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Law, culture, and Catholicism...up in smoke!

Thursday, October 12, 2006

Bishop Olmsted's Voter's Guide

Bishop Thomas J. Olmsted of Phoenix recently issued a Catholic voter's guide called "Catholics in the Public Square." The voter's guide offers an excellent summary of Catholic social teaching and its implications in American political elections. Of particular interest to me was the guide's reference to various recent statements made by Pope Benedict (some of which had apparently eluded me).

The guide states:


Are there any "non-negotiable" issues for Catholics involved in politics?

There are several issues that are "not negotiable" for Catholics in political life, because they involve matters that are intrinsically evil. In an address to European politicians on March 30, 2006, Pope Benedict XVI stated: " As far as the Catholic Church is concerned, the principal focus of her interventions in the public arena is the protection and promotion of the dignity of the person, and she is thereby consciously drawing particular attention to principles which are not negotiable. Among these the following emerge clearly today:

The issues mentioned by Pope Benedict are all "non-negotiable" and are some of the most contemporary issues in the political arena. I should note, however, that other issues, while not intrinsically evil, deserve prayerful consideration, such as questions of war and capital punishment, poverty issues and matters relating to illegal immigration.


Do bishops and priests have the right to intervene in political, social, or cultural matters?

Bishops and priests are not to participate in the public administration of the government. Nonetheless, they do have the right, and sometimes an obligation, to speak out on political, social, or cultural matters impacting the Church or the common good.

In his encyclical Deus Caritas Est (28), Pope Benedict XVI states: "It is not the Church's responsibility to make this teaching prevail in political life. Rather, the Church wishes to help form consciences in political life and to stimulate greater insight into the authentic requirements of justice as well as greater readiness to act accordingly, even when this might involve conflict with situations of personal interest."

The Holy Father goes on to write (ibid): " The Church cannot and must not take upon herself the political battle to bring about the most just society possible. She cannot and must not replace the State. Yet at the same time she cannot and must not remain on the sidelines in the fight for justice. She has to play her part through rational argument and she has to awaken the spiritual energy without which justice, which always demands sacrifice, cannot prevail and prosper."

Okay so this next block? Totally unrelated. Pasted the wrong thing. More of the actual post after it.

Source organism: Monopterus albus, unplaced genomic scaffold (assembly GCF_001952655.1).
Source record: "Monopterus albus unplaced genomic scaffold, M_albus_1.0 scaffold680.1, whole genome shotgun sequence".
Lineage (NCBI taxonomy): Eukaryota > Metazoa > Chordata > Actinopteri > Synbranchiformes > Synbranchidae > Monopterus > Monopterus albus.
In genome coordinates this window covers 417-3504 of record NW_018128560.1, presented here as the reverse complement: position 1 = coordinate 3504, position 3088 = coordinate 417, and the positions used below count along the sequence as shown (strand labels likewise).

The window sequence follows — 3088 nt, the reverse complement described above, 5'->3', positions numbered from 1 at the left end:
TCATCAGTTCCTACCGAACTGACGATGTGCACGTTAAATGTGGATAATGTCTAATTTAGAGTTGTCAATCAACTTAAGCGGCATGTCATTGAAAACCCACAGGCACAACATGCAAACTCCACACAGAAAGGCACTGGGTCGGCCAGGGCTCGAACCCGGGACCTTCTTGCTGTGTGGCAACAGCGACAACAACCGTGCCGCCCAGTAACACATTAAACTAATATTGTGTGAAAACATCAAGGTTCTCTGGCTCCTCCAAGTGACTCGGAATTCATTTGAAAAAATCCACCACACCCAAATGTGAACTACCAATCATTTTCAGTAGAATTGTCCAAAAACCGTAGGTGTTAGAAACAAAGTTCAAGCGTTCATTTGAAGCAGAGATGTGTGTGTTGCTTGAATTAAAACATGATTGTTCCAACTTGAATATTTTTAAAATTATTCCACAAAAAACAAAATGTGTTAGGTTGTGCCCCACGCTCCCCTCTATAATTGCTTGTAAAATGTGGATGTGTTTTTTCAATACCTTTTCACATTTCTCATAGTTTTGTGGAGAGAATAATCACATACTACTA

[emphasis added]


My Comments: These last quotes from Deus Caritas Est are very interesting as Pope Benedict makes it clear that the Church's role is not to take part in political battles and not to attempt to bring about the most just society possible. Instead, the Church's primary role is to form consciences. Once the laity have been properly formed, it is up to them to engage the world in politics. I am happy to see that Bishop Olmsted is drawing attention to this important teaching. Unfortunately, Bishop Olmsted's brother bishops in the USCCB and other bishop conferences seem ignorant of this teaching and appear intent on interfering in political issues that should best be left to the lay organizations to address.

For example, in Michigan, the Michigan Catholic Conference recently has issued its position in opposition to Proposal 2 (which seeks to ban affirmative action which uses preferential treatment) and more recently has taken a position in opposition to Proposal 5 (regarding funding of public schools). Regardless of one's position on these issues, one must question why the Catholic Church in Michigan believes it is necessary to make its political opinions known on these issues -- I mean, is there really a Catholic position on the funding of public schools?

One of the real problems that results from the announcement of such opinions by the local hierarchy is that then those members of the laity that are engaged in politics and have legitimately reached different conclusions as to these issues are made to look as if they are in dissent from Church teaching. This then makes it that much harder for these members of the laity to influence public opinion.

Unfortunately, in addressing political issues here in Michigan, the Michigan Catholic Conference is merely following the long-standing principle of the USCCB which, rather than forming the consciences of the faithful on the moral principles underlying Catholic social teaching, routinely attempts to influence wide-ranging political issues from illegal immigration to the minimum wage.

Let us hope and pray that Bishop Olmsted's voter's guide will influence Catholics everywhere (including Bishop Olmsted's brother bishops).